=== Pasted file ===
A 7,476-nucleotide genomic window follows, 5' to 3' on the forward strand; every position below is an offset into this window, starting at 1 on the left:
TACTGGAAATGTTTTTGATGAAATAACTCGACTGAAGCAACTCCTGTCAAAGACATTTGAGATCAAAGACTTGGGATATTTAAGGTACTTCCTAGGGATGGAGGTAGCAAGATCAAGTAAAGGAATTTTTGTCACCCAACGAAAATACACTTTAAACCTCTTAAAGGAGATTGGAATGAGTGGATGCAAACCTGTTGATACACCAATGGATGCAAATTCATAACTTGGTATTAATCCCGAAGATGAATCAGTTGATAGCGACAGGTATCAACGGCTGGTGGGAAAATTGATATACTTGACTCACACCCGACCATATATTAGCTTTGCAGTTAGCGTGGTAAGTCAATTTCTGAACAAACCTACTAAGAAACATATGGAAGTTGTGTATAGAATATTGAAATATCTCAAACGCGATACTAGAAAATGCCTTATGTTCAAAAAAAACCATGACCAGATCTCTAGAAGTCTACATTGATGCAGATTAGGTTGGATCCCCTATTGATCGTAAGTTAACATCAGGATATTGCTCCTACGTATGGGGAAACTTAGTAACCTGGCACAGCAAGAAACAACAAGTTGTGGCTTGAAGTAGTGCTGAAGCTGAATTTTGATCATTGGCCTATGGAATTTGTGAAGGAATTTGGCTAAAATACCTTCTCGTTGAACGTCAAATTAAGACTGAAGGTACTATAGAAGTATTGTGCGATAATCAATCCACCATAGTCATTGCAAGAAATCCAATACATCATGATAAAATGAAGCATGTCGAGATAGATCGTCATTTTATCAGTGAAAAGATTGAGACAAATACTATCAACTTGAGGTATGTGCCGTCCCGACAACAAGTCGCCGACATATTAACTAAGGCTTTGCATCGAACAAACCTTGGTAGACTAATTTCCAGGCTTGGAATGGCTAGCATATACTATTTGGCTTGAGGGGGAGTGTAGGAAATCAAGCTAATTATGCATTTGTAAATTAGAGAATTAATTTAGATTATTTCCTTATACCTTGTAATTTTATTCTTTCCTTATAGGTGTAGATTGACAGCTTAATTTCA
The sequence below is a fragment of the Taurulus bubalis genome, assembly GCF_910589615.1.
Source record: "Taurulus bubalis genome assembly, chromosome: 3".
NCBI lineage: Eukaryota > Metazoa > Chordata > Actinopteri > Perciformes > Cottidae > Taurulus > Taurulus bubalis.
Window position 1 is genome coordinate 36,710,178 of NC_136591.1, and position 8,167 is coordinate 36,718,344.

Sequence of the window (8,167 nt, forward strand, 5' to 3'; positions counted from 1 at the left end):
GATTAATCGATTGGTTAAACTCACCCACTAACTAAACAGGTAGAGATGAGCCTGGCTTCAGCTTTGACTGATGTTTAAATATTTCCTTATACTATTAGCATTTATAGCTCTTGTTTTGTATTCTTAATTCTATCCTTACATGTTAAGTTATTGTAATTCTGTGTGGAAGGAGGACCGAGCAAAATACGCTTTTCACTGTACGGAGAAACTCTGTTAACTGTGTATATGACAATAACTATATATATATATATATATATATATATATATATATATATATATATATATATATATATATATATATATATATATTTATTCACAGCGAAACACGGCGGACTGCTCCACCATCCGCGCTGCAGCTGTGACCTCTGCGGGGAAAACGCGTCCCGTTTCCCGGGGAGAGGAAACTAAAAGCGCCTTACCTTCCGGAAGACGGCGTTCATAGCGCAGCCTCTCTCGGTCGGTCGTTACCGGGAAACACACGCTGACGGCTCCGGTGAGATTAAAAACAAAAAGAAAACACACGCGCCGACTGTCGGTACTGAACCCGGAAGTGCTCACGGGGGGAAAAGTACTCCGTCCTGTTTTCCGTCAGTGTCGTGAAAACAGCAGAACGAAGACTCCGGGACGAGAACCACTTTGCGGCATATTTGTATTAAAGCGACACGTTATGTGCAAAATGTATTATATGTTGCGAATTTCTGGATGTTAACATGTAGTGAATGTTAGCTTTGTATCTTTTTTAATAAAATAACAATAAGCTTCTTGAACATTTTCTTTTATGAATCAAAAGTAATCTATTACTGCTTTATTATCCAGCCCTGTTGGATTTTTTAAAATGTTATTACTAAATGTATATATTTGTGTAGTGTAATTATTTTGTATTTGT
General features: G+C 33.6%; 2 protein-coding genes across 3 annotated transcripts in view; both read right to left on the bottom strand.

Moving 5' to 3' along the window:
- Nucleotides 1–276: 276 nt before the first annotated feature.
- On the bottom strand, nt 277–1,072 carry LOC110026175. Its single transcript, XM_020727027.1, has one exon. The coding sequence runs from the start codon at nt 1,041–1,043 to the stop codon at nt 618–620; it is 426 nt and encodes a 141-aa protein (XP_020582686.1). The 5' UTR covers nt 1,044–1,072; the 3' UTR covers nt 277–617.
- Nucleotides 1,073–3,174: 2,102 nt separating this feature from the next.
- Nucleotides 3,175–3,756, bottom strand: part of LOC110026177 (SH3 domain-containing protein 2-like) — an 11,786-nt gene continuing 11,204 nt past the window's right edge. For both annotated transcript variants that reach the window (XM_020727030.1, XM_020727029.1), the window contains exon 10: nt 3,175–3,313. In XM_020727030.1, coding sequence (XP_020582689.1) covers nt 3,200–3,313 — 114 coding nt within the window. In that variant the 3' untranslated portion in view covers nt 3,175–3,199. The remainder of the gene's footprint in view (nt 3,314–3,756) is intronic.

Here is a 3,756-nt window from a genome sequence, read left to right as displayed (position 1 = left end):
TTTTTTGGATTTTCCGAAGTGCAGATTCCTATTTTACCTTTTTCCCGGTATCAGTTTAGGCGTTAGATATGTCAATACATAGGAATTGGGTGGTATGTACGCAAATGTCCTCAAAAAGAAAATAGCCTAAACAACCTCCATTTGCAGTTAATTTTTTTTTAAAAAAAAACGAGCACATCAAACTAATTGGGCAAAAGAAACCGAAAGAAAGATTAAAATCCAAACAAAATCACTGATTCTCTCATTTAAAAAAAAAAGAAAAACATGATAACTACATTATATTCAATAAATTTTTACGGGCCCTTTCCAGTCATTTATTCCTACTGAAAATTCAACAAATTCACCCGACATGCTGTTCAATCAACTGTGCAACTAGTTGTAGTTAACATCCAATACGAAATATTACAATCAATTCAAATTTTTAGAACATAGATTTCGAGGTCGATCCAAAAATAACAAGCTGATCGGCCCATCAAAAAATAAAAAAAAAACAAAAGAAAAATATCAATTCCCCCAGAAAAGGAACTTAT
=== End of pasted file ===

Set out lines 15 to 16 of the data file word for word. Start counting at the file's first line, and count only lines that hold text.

Here is a 3,756-nt window from a genome sequence, read left to right as displayed (position 1 = left end):
TTTTTTGGATTTTCCGAAGTGCAGATTCCTATTTTACCTTTTTCCCGGTATCAGTTTAGGCGTTAGATATGTCAATACATAGGAATTGGGTGGTATGTACGCAAATGTCCTCAAAAAGAAAATAGCCTAAACAACCTCCATTTGCAGTTAATTTTTTTTTAAAAAAAAACGAGCACATCAAACTAATTGGGCAAAAGAAACCGAAAGAAAGATTAAAATCCAAACAAAATCACTGATTCTCTCATTTAAAAAAAAAAGAAAAACATGATAACTACATTATATTCAATAAATTTTTACGGGCCCTTTCCAGTCATTTATTCCTACTGAAAATTCAACAAATTCACCCGACATGCTGTTCAATCAACTGTGCAACTAGTTGTAGTTAACATCCAATACGAAATATTACAATCAATTCAAATTTTTAGAACATAGATTTCGAGGTCGATCCAAAAATAACAAGCTGATCGGCCCATCAAAAAATAAAAAAAAAACAAAAGAAAAATATCAATTCCCCCAGAAAAGGAACTTAT